Students from families with college experience have been preparing for the transition from high school to college from the time their children were born. Their children have visited colleges and taken practice tests of both the ACTs and the SATs (Scholastic Aptitude Test). Rasheem has done none of that because he didn’t have a family helping him. This is only one challenge Rasheem is facing.
Other challenges are the fact that his high school does not have a high rating on the South Carolina state tests. They do not have a high graduation rate. Many of Rasheem’s classmates do not see education as a priority and so he competes for his teachers’ attention with disruptive students. Some of his teachers are burnt out from dealing with discipline problems and don’t provide the best possible instruction.
On days when school is in session, Rasheem eats a free breakfast and lunch at school. When he gets home, after ball practice and before work, his Grandma gives him supper. On weekends and over vacation breaks Rasheem doesn’t always get three meals a day. Even working in a grocery store does not entitle him to free food.
His family has been generous enough to help him pay for senior pictures and the prom, but he will not be attending the senior class trip because he can’t afford it.
LaRonda is a junior at another rural school district. This district is in a similar situation to Rasheem’s. LaRonda is smart, quick with a quip and talented in art. Her family situation is that she lives with her mom, younger siblings and grandmother in a rundown motel outside of the biggest town in the county.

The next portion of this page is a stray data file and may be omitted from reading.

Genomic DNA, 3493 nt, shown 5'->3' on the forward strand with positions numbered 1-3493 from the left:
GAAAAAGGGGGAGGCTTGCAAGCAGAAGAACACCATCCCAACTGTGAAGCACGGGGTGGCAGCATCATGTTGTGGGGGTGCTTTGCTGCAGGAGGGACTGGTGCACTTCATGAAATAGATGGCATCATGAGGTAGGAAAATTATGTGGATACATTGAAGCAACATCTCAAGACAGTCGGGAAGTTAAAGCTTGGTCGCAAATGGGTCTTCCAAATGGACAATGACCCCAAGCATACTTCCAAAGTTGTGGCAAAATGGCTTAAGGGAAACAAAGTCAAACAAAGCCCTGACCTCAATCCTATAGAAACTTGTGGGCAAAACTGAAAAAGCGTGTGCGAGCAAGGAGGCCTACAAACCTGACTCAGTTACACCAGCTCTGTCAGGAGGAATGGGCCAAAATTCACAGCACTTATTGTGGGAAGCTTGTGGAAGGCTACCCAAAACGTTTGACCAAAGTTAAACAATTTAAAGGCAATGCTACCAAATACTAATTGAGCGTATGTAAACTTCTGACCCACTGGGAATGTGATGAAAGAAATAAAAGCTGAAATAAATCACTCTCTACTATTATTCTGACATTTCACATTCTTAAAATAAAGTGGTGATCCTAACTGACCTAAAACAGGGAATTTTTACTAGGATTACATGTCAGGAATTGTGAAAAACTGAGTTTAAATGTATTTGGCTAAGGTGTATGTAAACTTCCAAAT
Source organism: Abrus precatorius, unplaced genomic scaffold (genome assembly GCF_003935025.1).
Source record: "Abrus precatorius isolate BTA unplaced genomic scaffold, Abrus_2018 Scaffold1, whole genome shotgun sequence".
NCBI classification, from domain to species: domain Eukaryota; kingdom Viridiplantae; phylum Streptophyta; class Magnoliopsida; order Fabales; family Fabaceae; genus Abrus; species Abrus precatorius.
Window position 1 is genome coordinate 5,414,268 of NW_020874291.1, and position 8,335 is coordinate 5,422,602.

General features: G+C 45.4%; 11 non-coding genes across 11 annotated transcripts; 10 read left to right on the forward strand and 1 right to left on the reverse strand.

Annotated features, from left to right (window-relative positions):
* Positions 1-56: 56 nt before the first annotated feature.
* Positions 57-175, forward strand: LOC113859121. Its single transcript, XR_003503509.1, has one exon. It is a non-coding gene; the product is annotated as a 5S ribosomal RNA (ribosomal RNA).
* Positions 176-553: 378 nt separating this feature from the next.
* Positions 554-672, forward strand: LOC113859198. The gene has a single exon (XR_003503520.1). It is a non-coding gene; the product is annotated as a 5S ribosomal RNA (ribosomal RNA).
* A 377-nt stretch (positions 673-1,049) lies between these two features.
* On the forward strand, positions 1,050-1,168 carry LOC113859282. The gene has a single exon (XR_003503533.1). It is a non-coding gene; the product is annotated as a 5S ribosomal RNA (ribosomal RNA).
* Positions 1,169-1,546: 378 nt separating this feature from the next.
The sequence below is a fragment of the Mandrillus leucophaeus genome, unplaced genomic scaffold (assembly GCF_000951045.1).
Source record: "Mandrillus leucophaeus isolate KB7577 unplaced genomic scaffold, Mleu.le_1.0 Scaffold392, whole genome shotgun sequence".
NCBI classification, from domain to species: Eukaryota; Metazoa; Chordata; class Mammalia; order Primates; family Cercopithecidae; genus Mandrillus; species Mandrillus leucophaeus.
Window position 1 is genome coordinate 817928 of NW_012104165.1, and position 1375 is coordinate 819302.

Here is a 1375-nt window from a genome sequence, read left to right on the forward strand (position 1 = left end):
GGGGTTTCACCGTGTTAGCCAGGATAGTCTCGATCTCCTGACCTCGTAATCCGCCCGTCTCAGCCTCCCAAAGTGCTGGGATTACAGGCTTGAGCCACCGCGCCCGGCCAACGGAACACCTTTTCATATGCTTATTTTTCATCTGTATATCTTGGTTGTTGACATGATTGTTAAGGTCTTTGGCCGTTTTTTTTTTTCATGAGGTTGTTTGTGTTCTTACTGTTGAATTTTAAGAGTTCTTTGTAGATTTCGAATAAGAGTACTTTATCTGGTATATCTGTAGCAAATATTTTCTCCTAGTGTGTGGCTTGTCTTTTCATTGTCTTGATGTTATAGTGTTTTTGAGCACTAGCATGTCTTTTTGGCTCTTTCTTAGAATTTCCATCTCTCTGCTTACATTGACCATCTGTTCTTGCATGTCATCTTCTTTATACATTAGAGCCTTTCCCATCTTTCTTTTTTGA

LaRonda cannot work outside of school. She is responsible for babysitting for her younger siblings, ages 8 and 9, while mom and grandma work a shift at the local Dollar store and at a local Kangaroo Gas Station and convenience store. Between these two incomes, the family barely pays the necessary bills. Luxuries are never even spoken about. Clothes are obtained from the local Salvation Army Thrift Store. Sometime their church helps them out with food and necessary items.
Transportation is a real problem. LaRonda’s family has one car and it serves mom and grandma and LaRonda (when she has a chance to go somewhere). LaRonda would love to get involved in some extra-curricular activities. She has no way of getting anywhere without a car. She always wanted to be a cheerleader. She is capable of doing that and a number of other things. However, she will not be able to do any of them.
LaRonda has a boyfriend. She sees him in school, but will not allow him to come to her home. She is ashamed of her circumstances. Even though her boyfriend does not come from a wealthy background, she is sure that he would look askance at her surroundings.
When she is alone with her boyfriend at some other place that is private, or in his car, they have unprotected sex. LaRonda knows that she is taking a chance that she will get pregnant or come down with some form of STD. She does not seem to care. She would love to be pregnant and show off to her friends. She has no thoughts that the young man would participate in raising the child.
LaRonda is angry. She resents her mother for having more children that LaRonda needs to care for. Her friends advise her to “have it out” with her mother and say she is going to get an after school job so she can have her own money. LaRonda really wants to do that, but then she thinks, “what will happen to my little sister and brother when no one comes to meet them at the bus after school.” She is caught and she knows it.
When grandma, who loves her grandchildren, is mad at one of her granddaughters she will yell, “Get your ugly face out of here!” An unintended consequence is that LaRonda feels ugly. She is looking forward to being on her own so she can have her own money and do as she pleases. She longs for a time when she can pay for a hair weave. LaRonda is a pretty girl with a tremendous smile, but she thinks if only she had a hair weave she would feel good about herself.
LaRonda has a GPA of 2.5, but that is more because she is quiet in class and doesn’t cause her teacher any trouble than because she does her homework or does well on tests. She has no idea how she will earn the money she needs to be independent or how much it costs to pay for the basics. LaRonda’s definition of success is, “When you have enough to eat, know where you will be sleeping next week and can buy clothes for your children.”